Hits, page views and other garbage we pass off as audience metrics

This week, Nielsen/NetRatings announced that it will switch emphasis in audience measurement reports from “page views” to “time spent on a website.” The move reflects the changing nature of the Web experience over the past few years, but it’s just a toddler’s step toward the larger goal of cleaning up the mess that is online audience metrics.

The problem

Web veterans will remember when “hits” were the preferred term for describing a website’s popularity. (Please see OJR’s glossary of online news terms for an explanation of the difference between “hits” and “page views.”) Slick webmasters soon figured they could inflate their “hits” simply by loading their pages with dozens of graphic files, so “page views” have been since the late 1990s the preferred metric for describing how much content a website has served to its readers.

But readers don’t need to load a different page (i.e. a new URL) to see new content anymore. AJAX-powered webpages can serve up “page” after “page” of fresh content while on the same URL. And a single YouTube URL can keep a viewer watching for several minutes. Today, a huge “page view” count is as worthless as a huge “hit” count in confirming a site’s popularity.

But “time spent on a website” does not always accurately reflect a site’s worth to advertisers, either. What good is advertising on a site where readers will spend an hour, if none of those readers care about what you sell? Audience composition is, and always will be, the metric of primary importance to advertisers.

And different advertisers will care about different aspects of audience composition.

“As a local newspaper site, our focus is local… local… local,” wrote Chris Jennewein, Vice President, Internet Operations, at The San Diego Union-Tribune. “Local online penetration (% of local-market adults) and total unique users are the best statistics for us.”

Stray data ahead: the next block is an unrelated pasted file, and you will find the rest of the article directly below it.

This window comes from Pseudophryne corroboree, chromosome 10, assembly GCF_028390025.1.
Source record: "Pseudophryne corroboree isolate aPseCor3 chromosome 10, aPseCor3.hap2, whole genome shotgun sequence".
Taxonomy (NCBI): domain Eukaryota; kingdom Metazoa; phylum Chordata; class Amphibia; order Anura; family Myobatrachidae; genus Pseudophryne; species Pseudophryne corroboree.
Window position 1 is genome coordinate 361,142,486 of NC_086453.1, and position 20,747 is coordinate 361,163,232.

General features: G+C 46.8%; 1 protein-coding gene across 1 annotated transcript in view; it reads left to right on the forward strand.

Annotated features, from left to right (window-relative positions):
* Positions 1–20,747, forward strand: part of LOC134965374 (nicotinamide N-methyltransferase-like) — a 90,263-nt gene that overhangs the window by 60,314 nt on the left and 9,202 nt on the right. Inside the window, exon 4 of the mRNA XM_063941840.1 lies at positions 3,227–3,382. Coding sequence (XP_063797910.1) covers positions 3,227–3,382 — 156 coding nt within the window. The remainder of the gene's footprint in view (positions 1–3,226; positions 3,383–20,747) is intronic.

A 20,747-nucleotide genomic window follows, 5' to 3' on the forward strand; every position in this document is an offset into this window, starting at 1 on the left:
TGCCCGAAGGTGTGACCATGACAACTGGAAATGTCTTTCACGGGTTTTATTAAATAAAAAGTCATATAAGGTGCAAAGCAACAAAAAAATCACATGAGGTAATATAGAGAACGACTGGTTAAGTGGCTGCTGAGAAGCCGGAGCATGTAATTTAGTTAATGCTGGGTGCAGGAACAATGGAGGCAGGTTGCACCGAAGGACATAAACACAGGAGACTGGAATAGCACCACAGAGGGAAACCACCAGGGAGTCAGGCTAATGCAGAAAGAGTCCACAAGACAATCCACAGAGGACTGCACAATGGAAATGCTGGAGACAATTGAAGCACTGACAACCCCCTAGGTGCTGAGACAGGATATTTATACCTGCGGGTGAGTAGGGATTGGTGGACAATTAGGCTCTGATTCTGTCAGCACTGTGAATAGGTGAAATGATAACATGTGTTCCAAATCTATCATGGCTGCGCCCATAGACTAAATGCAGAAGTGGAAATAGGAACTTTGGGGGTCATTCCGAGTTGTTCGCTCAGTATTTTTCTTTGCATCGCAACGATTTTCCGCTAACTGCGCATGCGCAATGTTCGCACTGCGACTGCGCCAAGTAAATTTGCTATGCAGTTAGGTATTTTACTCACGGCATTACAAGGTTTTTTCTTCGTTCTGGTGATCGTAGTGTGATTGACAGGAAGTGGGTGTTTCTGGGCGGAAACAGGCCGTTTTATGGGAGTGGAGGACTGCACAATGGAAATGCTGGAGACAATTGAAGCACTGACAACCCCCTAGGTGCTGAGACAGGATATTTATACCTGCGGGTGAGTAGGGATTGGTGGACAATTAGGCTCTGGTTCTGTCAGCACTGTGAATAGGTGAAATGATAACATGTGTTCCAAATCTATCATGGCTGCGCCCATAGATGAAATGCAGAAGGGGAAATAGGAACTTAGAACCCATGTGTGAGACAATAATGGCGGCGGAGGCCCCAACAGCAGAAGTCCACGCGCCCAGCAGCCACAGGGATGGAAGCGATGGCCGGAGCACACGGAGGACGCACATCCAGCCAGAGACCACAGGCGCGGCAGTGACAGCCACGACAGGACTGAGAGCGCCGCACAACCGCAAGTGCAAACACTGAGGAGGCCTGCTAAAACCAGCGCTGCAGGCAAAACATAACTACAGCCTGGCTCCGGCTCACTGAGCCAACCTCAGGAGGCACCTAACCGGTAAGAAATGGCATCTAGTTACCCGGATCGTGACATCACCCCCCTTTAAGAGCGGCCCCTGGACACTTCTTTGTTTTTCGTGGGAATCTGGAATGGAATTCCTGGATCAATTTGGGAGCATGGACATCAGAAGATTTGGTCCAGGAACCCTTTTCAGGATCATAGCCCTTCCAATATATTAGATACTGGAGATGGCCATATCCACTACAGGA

On a niche topic website, however, the geographic location of readers matter little in comparison with their interest in the topic and their buying habits. On the niche sites that my wife and I run, we survey annually to measure our readers’ likelihood to purchase within the next 12 months the products and services associated with our niches.

Either way, a Web publisher must first be able to demonstrate that it is reaching the audience that its publication is designed to reach. Once that is established, sites can distinguish themselves from other such sites through metrics such as “time spent.”

Ultimately, a publisher ought to be able to show not only that it is delivering readers to an advertiser, but that it is positing the ad in a way that readers will see it, without offending readers to the point where they turn against the advertiser, or the site. (Remember the hated “X10” pop-up ads, anyone?) “Time spent on the website” doesn’t deliver that assurance.

Web publishers are not the only ones dealing with ad layout efficacy issues, of course. Digital video recorders, such as Tivo, have made it easier than ever for TV viewers to skip commercials, forcing TV networks and producers to find new ways to embed advertising messages within shows. Eyetracking research has shown many publishers how to lay out static HTML pages to draw the most available eyeballs to their ads. Additional eyetracking research, coupled with fresh data from our television colleagues, should help guide Web designers in the AJAX/video era.

What you can do about it

In the meantime, however, Web publishers, large and small, can take immediate steps to clean up information they collect and publish about their traffic.

Quit using the word ‘Hits’